What is society protesting about – specific issues or Unconscious Bias?

The unconscious mind is a vast place. Most of what we do on a daily basis is controlled by the unconscious: when you drive, drink, wash. You don’t have to think about most processes, even as I type I have embedded the skill of touch typing into my hands and don’t have to bother my conscious mind with the detail (show off ).

Mostly our brains make shortcuts based on our experience, on our background, our language, culture and our upbringing. This results in incredibly quick decisions and judgements being made not only about processes like typing but also about other people.

Now, here’s the rub. Although we are very efficient about learning, embedding and then unconsciously using skills like typing, on many other matters, the automatic processing is actually wrong. However, so ingrained are our thoughts and processes that we are not even aware that we are employing them. If you’ve ever fallen for one of those puzzles about ‘if John’s aunt is my mother’s brother, then who am I?’, your brain can be in danger of falling into a shortcut, instinctive trap.

Here is the problem that we are facing in terms of human interaction: In milliseconds, our brains see someone and make a judgement of them based on things like gender, looks, age etc. We are fundamentally deciding if the ‘other’ is part of our In or Out group. As it is so important for humans to form tribes in order to keep safe (this very primitive instinct is a little archaic and yet still drives a huge amount of human behaviour), we favour people who are like us. We tend to want to belong and belong to a powerful group, hence we may want to affiliate with a set who we see as more powerful and unconsciously favour them even if they are outside of our ‘in’ group. A woman may side with a man’s decision for example. Research even shows that people tend to nod along with a man’s voice as opposed to a woman’s.

This is unconscious bias and we all have it and do it. It takes work to eradicate or at least question it.

Recently, in the UK and around the world, we have seen lots of examples of unconscious bias being highlighted through the Black Lives Matter and the Me Too campaigns, and more recently with the public acknowledgement that women live their lives making decisions based around fear.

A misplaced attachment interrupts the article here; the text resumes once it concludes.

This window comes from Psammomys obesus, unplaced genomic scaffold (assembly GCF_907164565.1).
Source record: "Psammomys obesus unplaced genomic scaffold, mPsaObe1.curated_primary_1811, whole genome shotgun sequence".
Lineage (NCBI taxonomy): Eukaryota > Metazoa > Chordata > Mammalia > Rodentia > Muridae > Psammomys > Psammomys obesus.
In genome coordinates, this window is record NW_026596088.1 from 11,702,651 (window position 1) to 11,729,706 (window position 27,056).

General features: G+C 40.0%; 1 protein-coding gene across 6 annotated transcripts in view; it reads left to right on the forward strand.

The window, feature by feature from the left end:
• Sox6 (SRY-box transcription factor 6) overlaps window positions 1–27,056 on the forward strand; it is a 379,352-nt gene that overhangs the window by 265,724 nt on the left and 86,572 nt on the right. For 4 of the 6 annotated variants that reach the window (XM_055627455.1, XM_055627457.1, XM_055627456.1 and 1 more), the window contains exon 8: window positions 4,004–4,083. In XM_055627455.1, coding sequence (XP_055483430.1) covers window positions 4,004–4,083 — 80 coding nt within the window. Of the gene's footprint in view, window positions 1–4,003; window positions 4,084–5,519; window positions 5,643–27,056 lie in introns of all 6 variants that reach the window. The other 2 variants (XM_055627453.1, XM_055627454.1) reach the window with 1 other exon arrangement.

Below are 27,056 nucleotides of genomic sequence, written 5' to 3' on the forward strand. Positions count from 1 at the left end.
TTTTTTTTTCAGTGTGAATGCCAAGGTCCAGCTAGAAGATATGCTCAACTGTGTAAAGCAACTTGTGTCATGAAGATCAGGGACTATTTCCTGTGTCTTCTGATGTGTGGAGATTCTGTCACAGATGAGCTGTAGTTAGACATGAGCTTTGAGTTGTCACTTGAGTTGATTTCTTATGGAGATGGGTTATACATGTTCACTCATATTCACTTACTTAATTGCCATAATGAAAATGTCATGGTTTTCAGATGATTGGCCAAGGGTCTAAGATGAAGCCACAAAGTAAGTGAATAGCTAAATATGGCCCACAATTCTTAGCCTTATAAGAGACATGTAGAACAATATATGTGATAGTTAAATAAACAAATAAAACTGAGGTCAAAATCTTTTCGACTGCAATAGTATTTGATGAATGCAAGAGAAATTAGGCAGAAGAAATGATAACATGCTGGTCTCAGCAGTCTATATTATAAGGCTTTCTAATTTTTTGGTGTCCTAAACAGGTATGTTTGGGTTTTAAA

I don’t believe that we are all walking around deliberately prejudicing other groups, I am sure it does exist in lots of individuals but my social circles and work circles are actually full of people who strive to be inclusive and embrace diversity. However, well-meaning as they are, I also believe that all of us have this unconscious bias.

So, what on earth can we do about it? Do protests work? Has ‘Gen Z’ got it right and this current cancellingand WOKE culture is just more enlightened than any before?

The only way to help our poor brains to re-think is to take things from the unconscious to the conscious. The amount of sensory data arriving in our brains every second is so vast (about 11million bits and yet we only process about 50!) that we have to delete a whole load of information and make the short cuts. So, perhaps by accessing the other 10,999,950 pieces of information or at least bringing some of them into our awareness, we can spot the unconscious bias, stop it and choose something different.

It’s not just companies and employers who have a duty to do this, it’s you and me too.

But how?

First thing is to slow down your decision making.

Once a decision is made, reconsider your reason for it.

Question cultural stereotypes when you hear them – it is easier to hear others using them than to hear your own.

Practise spotting the bias by merely listening to a news item. They are never far away, especially if you listen to a phone in.

Once we are at the stage of needing protests, we are way down the line – as we already are for all of the Protected Characteristics* and I am not convinced this is the most efficient way to create change. Those who already have a strong bias will easily see protest as a vindication of their bias. However, if we all create awareness, question the stereotypes and change our own, there will be a shift. We can’t cure unconscious bias, but we can challenge it and it is a lifelong challenge – and one I believe is worth rising to.

*Protected Characteristics are:

Age, Religion or Belief, Sexual Orientation, Sex, Race, Disability, Gender Reassignment, Marriage and Civil Partnership, Pregnancy and Maternity,